Thursday, 27 December 2012

Crossing the Rubicon

It's been over a month now since we moved and my blogging has fallen well behind as we've struggled to combine two houses into one.  The move from No 7 began at one o'clock on Friday 26th October.  We knew from our solicitor that we would be first off the blocks that morning but didn't expect to get the call until after lunch.  As it happened, it all worked like clockwork and the estate agent rang at about 11 o'clock to say that the money had changed hands and that we could collect the key.

The first thing that I did was to move the cat.  Getting him into his cat basket is usually no mean feat.  However, he was very obliging, followed a trail of tuna and he was in.  I prepared the lobby at the back of the Old Rectory for him to settle in for the day, covering the floor with strips of the two foot wide sellotape roll that I'd got to save the newly cleaned carpets from the removal men's boots, then covering that with tarpaulin.  With the cat safely moved, the rest could follow.

I'd had quotes from two removal companies that were practically the same as the quotes for the removal from Staverton, which is a round trip of three hours.  And this was a move of fifty yards.  So I decided to do it myself.  Well, at least with the help of the builder's apprentice and three of his chums.  Then, of course, I had to buy boxes.  I had begun packing on about Tuesday but had run out of boxes and the plan was to empty them, then refill them on the day.  The removal boys had the builder's van but decided that it was easier to just walk things over the road instead of loading, driving and unloading.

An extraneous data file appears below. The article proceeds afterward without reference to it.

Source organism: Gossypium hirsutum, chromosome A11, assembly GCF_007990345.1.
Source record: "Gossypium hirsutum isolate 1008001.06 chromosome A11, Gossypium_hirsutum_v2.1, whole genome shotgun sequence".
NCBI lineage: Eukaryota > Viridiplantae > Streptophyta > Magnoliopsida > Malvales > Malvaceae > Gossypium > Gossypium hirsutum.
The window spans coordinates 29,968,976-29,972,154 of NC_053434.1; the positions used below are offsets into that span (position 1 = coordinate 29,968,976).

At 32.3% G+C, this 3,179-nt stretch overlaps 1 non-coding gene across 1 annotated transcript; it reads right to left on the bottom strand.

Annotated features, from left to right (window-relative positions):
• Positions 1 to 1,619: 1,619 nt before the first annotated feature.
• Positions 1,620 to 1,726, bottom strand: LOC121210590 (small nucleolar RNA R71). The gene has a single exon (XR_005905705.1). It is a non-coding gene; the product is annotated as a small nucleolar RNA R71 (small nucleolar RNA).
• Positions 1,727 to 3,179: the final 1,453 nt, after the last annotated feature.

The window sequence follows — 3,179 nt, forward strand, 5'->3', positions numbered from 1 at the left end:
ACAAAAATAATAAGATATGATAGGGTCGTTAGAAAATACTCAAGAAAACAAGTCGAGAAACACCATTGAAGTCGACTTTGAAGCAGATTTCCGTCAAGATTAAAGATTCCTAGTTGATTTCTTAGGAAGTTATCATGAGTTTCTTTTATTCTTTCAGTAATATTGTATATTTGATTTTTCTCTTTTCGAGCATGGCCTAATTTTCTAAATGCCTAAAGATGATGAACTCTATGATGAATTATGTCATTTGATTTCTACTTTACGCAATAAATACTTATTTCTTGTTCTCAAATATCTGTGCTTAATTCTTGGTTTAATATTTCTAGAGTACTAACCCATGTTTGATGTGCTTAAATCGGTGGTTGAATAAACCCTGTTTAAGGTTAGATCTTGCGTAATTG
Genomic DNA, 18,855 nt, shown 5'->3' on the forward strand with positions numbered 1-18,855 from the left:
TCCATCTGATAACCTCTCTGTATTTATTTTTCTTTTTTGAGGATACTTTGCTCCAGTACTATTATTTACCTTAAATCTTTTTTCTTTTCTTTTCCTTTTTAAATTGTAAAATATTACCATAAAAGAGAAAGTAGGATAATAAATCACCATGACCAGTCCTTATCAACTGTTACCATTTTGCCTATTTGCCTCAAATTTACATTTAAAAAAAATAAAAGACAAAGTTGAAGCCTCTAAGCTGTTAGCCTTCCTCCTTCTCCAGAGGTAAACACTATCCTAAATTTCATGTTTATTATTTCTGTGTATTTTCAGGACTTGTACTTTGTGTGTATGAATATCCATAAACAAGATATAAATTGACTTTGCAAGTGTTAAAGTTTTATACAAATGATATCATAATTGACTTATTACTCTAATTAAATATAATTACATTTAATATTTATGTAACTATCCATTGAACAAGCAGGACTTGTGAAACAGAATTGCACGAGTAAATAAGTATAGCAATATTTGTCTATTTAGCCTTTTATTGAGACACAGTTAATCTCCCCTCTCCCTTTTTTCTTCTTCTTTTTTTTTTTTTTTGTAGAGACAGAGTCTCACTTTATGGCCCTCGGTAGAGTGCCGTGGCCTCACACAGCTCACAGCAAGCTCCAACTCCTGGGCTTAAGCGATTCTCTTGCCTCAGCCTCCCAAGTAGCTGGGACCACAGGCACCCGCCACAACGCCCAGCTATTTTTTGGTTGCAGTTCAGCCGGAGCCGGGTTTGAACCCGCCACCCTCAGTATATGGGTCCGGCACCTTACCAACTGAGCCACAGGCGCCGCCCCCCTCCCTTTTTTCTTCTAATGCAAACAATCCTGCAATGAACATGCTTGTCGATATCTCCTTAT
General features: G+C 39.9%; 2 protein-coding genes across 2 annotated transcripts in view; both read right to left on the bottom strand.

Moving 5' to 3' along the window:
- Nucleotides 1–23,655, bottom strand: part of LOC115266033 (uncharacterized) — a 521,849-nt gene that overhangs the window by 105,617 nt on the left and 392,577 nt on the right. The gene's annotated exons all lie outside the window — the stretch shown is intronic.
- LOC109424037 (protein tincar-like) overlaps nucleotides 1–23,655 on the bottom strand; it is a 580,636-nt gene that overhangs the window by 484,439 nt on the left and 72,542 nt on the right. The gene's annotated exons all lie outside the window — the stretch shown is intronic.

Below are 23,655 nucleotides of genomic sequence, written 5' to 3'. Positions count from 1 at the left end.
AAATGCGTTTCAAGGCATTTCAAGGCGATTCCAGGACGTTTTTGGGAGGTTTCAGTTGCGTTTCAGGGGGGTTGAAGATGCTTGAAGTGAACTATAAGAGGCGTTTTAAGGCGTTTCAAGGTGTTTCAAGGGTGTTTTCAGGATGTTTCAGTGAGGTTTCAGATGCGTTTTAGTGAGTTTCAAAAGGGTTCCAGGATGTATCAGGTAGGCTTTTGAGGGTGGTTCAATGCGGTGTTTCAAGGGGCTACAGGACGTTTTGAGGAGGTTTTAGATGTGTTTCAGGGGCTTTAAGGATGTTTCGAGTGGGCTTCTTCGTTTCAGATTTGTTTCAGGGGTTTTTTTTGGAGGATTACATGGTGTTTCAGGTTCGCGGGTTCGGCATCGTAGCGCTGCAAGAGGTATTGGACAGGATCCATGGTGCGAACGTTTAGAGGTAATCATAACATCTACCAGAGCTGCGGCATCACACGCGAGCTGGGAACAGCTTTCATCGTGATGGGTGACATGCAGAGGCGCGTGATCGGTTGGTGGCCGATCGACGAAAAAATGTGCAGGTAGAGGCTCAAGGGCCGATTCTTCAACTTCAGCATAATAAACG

I joined in and we worked until about five o'clock when we were all completely exhausted.  They'd moved the piano and some really heavy pots from the garden.  The kitchen was yet to be done but I decided to call it a day and finish that off myself.  The idea of repacking the boxes had obviously completely failed.  I was far too busy moving stuff and trying to direct the boys to the right rooms.  Of course, finding the rooms was no mean feat and it took some time for them to get their bearings.

I can't complain about those boys as they worked their socks off but I have now remembered why, when I left my last house, I swore that I would never move myself again.  Must remember that next time.  It took about ten trips in a packed car along with numerous walks across the road with boxes to finally clear the house and I was still moving stuff out on the Tuesday.  And, for anyone else about to move and thinking of doing it in this way, just paying some people to help out, it is a real false economy.  If I had paid up, it would have been done in a day and I would have had a cleared house.

Of course, with his usual immaculate timing, S arrived when it was just about over.  He had to be at work that day.  (Sorry, do I sound cynical?  Not intentionally, obviously.)  We then spent time sorting out my mum's sitting room and getting her settled.  Then making her bedroom comfortable.

Then it was fish and chips all round before bed, reflecting that we had indeed just passed a point of no return.  One house moved and one to go before then turning our attention to moving S's mum.

(Except, of course, one house hadn't been moved at all and, by the time it had been, I was too exhausted to clean it myself and ended up paying an extortionate amount to have it cleaned to a standard that wasn't anywhere near what I would have achieved.  And, despite all that moving of stuff,  the cleaners still found a kitchen cupboard that had not been emptied.  On top of which, I am still trying to find certain key belongings, not least the library book that has been recalled but is sitting somewhere in a box that is yet to be found.  See note above about the benefits of paying for a professional removal company.)

And the Walls Came Tumbling Down...